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Consider a classroom with $N$ students. All the students are taking a test. Each student has 2 strategies. They can either "cheat" or be "honest"(meaning they don't cheat). The payoffs are as follows

  • If more than $k$ students ($k<N$) decide to cheat, then the invigilator will suspect something fishy going on, and will start checking each student, and in this process, all students who cheated will be caught and get a payoff of $-1$, while those who did not cheat will get a payoff of $1$.

  • If $k$ or less students decide to cheat, then the invigilator will not suspect any malpractice and the students who cheated will get away with higher scores. This means that the students who cheated will get a payoff of $2$ while those who took the test honestly will get get $1$.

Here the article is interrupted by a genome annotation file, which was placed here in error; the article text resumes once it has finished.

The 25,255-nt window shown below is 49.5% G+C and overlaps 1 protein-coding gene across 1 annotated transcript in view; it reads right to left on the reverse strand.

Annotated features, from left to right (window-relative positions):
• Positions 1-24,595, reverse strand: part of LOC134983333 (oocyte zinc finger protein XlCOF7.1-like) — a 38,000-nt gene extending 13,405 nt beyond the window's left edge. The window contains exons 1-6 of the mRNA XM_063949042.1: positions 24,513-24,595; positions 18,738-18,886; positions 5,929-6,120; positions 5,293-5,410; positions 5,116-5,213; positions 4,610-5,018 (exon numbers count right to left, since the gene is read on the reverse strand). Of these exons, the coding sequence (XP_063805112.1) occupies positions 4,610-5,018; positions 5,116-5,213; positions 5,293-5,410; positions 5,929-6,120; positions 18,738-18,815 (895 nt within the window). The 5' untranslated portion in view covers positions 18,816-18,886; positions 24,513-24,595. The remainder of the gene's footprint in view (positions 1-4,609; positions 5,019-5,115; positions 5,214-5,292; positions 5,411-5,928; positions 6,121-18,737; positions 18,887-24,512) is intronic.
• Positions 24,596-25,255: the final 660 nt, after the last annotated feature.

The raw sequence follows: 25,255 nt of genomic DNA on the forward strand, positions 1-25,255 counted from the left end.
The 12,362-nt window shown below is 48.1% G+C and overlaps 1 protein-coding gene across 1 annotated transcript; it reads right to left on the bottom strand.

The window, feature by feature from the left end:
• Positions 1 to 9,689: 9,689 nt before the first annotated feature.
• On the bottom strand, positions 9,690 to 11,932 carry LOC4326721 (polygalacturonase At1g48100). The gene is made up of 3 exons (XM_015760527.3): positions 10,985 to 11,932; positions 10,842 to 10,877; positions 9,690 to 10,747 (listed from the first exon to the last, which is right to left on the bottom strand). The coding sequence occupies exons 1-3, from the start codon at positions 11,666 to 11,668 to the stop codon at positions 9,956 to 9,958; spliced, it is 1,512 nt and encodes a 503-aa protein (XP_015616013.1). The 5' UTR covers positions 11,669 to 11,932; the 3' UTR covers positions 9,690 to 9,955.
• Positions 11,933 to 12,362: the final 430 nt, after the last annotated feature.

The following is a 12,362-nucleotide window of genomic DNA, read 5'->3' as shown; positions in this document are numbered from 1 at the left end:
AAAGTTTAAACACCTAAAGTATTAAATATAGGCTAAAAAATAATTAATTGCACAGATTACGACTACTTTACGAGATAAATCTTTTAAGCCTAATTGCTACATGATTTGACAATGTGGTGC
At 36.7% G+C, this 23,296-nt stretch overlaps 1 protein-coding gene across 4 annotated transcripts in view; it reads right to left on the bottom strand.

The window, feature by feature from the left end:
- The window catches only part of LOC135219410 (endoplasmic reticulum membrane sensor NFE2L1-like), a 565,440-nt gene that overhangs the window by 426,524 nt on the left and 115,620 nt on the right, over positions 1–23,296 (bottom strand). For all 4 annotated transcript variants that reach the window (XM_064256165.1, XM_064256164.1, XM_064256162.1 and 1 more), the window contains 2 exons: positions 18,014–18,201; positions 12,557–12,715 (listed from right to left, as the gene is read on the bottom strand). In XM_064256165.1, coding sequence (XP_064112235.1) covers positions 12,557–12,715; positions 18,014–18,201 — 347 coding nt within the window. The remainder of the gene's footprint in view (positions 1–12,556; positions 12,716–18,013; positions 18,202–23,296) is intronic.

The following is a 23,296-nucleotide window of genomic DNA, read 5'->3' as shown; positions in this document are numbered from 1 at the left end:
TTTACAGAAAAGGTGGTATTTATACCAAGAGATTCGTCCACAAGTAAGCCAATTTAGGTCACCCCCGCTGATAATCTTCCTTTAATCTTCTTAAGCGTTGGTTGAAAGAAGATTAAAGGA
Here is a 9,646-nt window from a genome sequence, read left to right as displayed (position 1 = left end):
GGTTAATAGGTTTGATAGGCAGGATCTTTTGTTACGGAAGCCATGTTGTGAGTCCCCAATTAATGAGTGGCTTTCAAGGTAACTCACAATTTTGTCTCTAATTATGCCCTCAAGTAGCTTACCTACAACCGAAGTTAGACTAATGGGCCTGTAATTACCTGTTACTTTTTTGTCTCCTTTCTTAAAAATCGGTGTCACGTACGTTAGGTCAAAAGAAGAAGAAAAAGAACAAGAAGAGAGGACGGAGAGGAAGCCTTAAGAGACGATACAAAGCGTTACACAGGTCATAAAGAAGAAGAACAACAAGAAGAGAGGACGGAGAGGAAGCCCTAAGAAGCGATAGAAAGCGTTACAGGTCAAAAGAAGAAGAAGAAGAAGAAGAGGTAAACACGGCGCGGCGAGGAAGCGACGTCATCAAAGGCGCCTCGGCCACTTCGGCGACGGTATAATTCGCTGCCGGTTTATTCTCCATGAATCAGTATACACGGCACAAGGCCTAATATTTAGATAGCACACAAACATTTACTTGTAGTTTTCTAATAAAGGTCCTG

What is the Nash Equilibrium for this $N$-player game? And please mention any other interesting characteristics of this game, if any. Are there other examples which are similar to this problem?

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There are ${N\choose k}$ pure Nash equilibria, corresponding to the different possible subsets of $k$ students that cheat. When $k$ (the maximum) students cheat, nobody wants to change their strategy; the cheaters and non-cheaters alike would do worse if they switched.

There may also be mixed Nash equilibria.

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  • $\begingroup$ How can there be a mixed equilibria? $\endgroup$ – Max Oct 20 '13 at 12:13

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